Heathrow Airport expects 90 per cent fall in April

 Wednesday, April 15, 2020 


Throughout the coronavirus pandemic Heathrow, normally the busiest in Europe, remained open and reported a 52 per cent slump in passenger numbers in March 2020 to 3.1 million.


Since the 1980s the airport has experienced its worst month and the fall in traffic is worse than during the first Gulf War in 1990-1 and the financial crash of 2007-8 and the volcanic ash airspace closure in 2020.


As compared to a year earlier the Heathrow’s links to the European Union were the worst affected. It had 60 per cent fewer passengers in March 2020. To and from Latin America it saw the smallest reduction while the figure was boosted by a number of repatriation flights from Peru and was organised by the Foreign Office. More cargo flights than usual is being handled by Heathrow and the average number of freight only movements in normal times is seven per day.



On 31 March 2020, 38 dedicated cargo flights were handled on one day alone.
However, as compared with 2019 the amount of freight handled by Heathrow is down one-third.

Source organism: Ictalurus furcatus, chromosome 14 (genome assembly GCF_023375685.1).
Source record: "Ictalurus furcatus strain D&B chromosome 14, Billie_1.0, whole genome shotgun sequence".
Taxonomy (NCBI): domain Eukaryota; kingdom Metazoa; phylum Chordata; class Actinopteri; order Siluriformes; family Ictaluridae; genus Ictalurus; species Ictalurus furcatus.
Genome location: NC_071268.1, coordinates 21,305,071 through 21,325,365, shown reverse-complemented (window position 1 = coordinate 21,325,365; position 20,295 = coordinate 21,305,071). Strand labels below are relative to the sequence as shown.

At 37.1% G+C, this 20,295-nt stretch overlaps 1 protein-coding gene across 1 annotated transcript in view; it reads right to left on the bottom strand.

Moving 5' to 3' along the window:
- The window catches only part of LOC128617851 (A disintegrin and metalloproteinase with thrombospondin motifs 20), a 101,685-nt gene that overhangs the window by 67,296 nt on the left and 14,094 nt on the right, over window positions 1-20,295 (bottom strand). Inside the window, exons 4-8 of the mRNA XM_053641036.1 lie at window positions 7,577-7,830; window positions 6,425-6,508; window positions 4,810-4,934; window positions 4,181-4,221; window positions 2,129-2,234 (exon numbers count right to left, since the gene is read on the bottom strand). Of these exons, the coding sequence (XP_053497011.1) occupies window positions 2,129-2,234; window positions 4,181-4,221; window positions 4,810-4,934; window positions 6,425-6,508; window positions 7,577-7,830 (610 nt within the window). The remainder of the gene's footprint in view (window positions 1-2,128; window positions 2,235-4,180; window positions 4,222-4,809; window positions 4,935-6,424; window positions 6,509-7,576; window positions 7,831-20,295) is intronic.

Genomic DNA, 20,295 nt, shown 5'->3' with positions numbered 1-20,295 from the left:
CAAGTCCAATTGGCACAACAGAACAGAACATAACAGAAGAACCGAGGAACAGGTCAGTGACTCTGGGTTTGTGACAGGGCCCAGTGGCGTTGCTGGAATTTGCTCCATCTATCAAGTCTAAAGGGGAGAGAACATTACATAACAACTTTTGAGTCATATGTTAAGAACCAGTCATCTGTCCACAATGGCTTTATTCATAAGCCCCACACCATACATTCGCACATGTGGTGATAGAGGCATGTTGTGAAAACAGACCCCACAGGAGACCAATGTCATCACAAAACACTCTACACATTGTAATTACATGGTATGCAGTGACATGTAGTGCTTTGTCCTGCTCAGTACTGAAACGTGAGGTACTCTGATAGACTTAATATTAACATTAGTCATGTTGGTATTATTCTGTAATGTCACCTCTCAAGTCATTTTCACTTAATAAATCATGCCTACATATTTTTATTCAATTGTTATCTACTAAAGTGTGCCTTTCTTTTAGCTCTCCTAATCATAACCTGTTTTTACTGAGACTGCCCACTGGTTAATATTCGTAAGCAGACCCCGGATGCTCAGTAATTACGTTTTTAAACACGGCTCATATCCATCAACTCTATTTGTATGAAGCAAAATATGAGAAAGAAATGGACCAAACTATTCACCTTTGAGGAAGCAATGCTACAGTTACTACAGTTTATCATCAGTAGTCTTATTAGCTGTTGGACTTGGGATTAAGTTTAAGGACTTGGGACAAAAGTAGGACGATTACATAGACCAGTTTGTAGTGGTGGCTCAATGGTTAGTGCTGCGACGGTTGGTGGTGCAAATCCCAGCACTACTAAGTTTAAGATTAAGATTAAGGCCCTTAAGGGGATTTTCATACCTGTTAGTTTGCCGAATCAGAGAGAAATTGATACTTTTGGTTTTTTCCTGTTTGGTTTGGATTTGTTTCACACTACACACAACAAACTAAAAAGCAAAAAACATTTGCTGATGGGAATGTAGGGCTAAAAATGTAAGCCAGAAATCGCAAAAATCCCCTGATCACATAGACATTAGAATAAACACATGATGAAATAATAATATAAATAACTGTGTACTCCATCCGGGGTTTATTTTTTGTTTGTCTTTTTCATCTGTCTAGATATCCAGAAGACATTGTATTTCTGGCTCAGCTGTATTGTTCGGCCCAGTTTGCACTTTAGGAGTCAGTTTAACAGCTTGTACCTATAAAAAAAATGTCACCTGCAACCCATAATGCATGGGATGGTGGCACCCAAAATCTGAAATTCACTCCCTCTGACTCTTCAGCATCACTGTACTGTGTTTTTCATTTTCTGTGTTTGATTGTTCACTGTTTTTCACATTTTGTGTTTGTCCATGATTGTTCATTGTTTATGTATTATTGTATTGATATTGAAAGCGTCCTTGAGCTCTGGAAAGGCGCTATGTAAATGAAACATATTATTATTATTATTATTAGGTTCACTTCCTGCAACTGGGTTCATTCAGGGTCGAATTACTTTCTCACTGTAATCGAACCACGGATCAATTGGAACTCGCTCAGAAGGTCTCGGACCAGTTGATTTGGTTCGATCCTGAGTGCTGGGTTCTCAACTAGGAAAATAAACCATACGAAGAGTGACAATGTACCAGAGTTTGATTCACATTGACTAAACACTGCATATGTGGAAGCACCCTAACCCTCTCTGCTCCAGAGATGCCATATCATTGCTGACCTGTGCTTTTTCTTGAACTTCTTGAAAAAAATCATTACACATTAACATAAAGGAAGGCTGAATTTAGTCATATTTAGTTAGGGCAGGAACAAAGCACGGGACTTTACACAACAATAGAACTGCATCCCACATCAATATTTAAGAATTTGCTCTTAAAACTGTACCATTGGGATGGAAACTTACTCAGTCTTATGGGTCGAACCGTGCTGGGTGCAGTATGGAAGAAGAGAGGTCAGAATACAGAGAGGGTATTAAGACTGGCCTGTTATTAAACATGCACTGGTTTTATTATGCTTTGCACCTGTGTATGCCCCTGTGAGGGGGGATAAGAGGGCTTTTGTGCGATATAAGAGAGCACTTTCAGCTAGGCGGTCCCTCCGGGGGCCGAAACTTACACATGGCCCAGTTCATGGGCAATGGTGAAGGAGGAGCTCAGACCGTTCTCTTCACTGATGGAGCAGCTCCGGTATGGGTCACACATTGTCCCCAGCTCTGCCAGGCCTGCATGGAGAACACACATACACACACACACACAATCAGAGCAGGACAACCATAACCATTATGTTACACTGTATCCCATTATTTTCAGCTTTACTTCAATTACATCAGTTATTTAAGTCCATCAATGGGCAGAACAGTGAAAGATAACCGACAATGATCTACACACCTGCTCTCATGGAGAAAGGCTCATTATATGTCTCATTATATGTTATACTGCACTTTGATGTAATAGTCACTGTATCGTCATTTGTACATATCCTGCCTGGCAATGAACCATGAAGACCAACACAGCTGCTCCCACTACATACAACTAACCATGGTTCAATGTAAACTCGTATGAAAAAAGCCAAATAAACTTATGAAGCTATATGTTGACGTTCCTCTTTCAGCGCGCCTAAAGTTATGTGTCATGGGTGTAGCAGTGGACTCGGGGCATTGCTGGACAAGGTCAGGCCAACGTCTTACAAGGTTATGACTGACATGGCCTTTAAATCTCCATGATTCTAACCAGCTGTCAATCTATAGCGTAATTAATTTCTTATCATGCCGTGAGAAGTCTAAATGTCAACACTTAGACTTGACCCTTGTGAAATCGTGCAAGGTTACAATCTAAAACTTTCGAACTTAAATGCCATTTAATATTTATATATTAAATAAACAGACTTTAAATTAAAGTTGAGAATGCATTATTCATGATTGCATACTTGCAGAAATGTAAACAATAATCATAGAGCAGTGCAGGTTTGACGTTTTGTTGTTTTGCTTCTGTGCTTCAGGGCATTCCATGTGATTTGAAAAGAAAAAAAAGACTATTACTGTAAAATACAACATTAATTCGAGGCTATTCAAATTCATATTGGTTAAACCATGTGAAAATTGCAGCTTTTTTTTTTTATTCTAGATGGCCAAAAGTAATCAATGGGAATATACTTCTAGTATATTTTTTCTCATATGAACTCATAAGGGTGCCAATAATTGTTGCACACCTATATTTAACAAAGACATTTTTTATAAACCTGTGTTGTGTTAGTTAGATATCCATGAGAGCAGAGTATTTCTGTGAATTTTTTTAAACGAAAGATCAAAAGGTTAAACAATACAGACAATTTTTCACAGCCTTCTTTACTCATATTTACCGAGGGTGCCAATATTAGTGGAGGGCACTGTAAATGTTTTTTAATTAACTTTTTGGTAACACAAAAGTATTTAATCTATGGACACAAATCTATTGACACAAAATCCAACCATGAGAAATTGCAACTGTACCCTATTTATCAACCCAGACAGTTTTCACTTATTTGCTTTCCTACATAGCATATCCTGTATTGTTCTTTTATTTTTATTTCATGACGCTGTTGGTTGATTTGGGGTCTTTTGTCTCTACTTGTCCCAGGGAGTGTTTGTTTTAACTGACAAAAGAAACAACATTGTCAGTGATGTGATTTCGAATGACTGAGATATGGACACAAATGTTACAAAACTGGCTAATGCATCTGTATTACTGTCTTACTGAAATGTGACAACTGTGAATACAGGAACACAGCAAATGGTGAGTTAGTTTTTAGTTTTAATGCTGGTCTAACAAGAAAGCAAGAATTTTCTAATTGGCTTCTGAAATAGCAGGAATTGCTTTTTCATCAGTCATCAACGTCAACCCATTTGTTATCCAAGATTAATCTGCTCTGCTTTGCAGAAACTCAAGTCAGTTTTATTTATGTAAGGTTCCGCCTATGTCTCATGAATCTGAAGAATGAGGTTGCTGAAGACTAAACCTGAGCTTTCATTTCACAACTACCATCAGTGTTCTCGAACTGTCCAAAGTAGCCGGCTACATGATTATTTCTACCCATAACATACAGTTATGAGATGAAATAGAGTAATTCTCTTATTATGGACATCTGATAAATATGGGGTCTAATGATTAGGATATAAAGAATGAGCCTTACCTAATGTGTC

It is noted that during normal operations, 95 per cent of cargo usually travels in the belly hold of passenger planes.


According to the airport’s initial forecasts passenger demand in April is set to decrease by over 90 per cent. It has been predicted that there will be lasting and significant industry-wide effects.


Heathrow had closed Terminals 3 and 4 to consolidate operations into Terminals 2 and 5 and last week it moved to single runway operations.


Even when unrestricted international air travel resumes there are speculations that Terminal 4 – which is awkwardly located south of the runways, rather than between then – may not re-open for some years.


Chances are Heathrow might decide instead to keep Terminal 3 closed and rebuild it as a modern, midfield facility.London City has closed completely until May and Gatwick-UK’s second busiest-airport will remain open for eight hours a day.


Heathrow’s chief executive, John Holland-Kaye, said that the airport continues to serve the nation by keeping vital supply lines open and helping people get home.
It is the time to agree a common international standard for healthcare screening in airports so that when this crisis recedes, people can travel with confidence and they can get the British economy moving again.



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